Never heard of UMBC? MIT has. And Cal Tech. And Harvard. And Stanford...

If the University of Maryland Baltimore County’s stunning upset of No. 1 seed Virginia in the NCAA basketball tournament was the first time you ever heard of UMBC, you could be excused for wondering: Is that a community college? No, it’s not. Actually, it’s something of a nerd factory (and proud of it) that churns out future research scientists, computer scientists, engineers and Md-PhDs at an astonishing rate.

It’s a bit of a joke in Maryland that UMBC was repeatedly ranked by U.S. News and World Report as the top up-and-coming university in the nation. The truth is, it up and came quite a while ago. The magazine also ranks it as one of the top 20 schools for undergraduate teaching and one of the five most innovative national universities. Kiplinger’s Personal Finance has called it a best value university for eight years in a row.

UMBC President Freeman Hrabowski is something of a living legend among college presidents. He grew up in segregated Alabama — he knew one of the girls killed in the Birmingham church bombing and was part of the Rev. Martin Luther King Jr.’s Children’s Crusade — and grew up to become a mathematician. He’s led UMBC since 1992, where his research has focused on expanding opportunities for minorities in science. It’s a good fit for a school founded as an integrated institution in the 1960s as Maryland’s other universities were just desegregating. Today, UMBC produces more African-American Md-PhD students than any other university in the country.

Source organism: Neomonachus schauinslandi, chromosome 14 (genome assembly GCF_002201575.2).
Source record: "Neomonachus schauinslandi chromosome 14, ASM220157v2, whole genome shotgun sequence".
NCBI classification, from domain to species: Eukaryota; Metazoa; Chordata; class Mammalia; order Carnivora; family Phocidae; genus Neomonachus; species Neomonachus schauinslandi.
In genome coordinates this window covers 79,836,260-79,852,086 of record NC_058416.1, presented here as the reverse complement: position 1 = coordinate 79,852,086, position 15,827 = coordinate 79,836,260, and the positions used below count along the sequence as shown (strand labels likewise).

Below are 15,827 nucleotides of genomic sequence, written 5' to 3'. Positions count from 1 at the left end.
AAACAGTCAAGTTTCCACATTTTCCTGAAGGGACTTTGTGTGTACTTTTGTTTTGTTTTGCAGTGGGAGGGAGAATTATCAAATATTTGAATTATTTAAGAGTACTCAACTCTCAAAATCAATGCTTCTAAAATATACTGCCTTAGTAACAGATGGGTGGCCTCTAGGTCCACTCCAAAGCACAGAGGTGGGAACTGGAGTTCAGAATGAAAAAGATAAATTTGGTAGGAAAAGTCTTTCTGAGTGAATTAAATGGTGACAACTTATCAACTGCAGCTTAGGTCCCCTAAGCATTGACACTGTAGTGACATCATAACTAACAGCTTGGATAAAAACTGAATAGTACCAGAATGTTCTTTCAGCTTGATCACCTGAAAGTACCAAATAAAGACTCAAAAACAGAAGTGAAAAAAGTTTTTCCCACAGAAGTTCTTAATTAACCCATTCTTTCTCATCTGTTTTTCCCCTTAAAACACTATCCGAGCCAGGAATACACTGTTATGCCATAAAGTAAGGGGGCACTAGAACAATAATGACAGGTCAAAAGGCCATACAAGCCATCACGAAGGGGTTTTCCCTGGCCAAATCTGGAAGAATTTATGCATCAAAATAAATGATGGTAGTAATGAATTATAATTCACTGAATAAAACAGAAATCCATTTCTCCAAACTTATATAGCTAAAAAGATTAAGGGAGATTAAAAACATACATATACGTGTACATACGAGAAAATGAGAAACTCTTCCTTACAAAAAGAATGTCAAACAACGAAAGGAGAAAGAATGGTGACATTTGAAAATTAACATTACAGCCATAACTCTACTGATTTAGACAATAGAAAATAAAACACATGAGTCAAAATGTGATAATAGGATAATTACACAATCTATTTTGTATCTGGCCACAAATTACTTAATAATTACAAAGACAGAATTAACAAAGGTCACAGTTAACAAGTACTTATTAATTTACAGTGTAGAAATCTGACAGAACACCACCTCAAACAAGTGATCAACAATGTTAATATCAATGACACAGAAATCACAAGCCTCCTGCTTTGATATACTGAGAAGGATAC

March Madness fans may not know about UMBC, but the graduate admissions departments at MIT, Cal Tech, Harvard, Stanford and so on sure do. So does the NSA, which is right down the road from UMBC’s suburban Baltimore campus. So do Facebook and Google, Northrop Grumman and Lockheed Martin.

What they know is that this university produces graduates schooled not only in science (there are also excellent humanities students there, too) but in collaboration, innovation and application of what they have learned. Top graduate research programs knew UMBC students were overachievers long before the Retrievers trounced UVa.

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